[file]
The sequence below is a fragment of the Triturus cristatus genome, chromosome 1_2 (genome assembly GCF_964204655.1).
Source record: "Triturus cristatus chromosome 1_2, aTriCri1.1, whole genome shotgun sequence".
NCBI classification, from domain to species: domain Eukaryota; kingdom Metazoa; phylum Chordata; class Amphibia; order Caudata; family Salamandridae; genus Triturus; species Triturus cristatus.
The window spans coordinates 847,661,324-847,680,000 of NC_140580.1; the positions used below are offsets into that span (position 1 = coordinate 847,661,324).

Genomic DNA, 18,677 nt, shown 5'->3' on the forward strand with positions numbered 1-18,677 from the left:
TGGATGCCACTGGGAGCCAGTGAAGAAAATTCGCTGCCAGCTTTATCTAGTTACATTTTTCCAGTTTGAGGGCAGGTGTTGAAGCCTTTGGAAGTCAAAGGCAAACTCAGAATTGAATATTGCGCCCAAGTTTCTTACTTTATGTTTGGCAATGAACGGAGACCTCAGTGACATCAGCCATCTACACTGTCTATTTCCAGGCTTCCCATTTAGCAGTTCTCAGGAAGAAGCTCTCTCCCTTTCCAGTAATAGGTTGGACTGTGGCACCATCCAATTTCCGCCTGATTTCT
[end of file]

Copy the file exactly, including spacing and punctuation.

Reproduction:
The sequence below is a fragment of the Triturus cristatus genome, chromosome 1_2 (genome assembly GCF_964204655.1).
Source record: "Triturus cristatus chromosome 1_2, aTriCri1.1, whole genome shotgun sequence".
NCBI classification, from domain to species: domain Eukaryota; kingdom Metazoa; phylum Chordata; class Amphibia; order Caudata; family Salamandridae; genus Triturus; species Triturus cristatus.
The window spans coordinates 847,661,324-847,680,000 of NC_140580.1; the positions used below are offsets into that span (position 1 = coordinate 847,661,324).

Genomic DNA, 18,677 nt, shown 5'->3' on the forward strand with positions numbered 1-18,677 from the left:
TGGATGCCACTGGGAGCCAGTGAAGAAAATTCGCTGCCAGCTTTATCTAGTTACATTTTTCCAGTTTGAGGGCAGGTGTTGAAGCCTTTGGAAGTCAAAGGCAAACTCAGAATTGAATATTGCGCCCAAGTTTCTTACTTTATGTTTGGCAATGAACGGAGACCTCAGTGACATCAGCCATCTACACTGTCTATTTCCAGGCTTCCCATTTAGCAGTTCTCAGGAAGAAGCTCTCTCCCTTTCCAGTAATAGGTTGGACTGTGGCACCATCCAATTTCCGCCTGATTTCT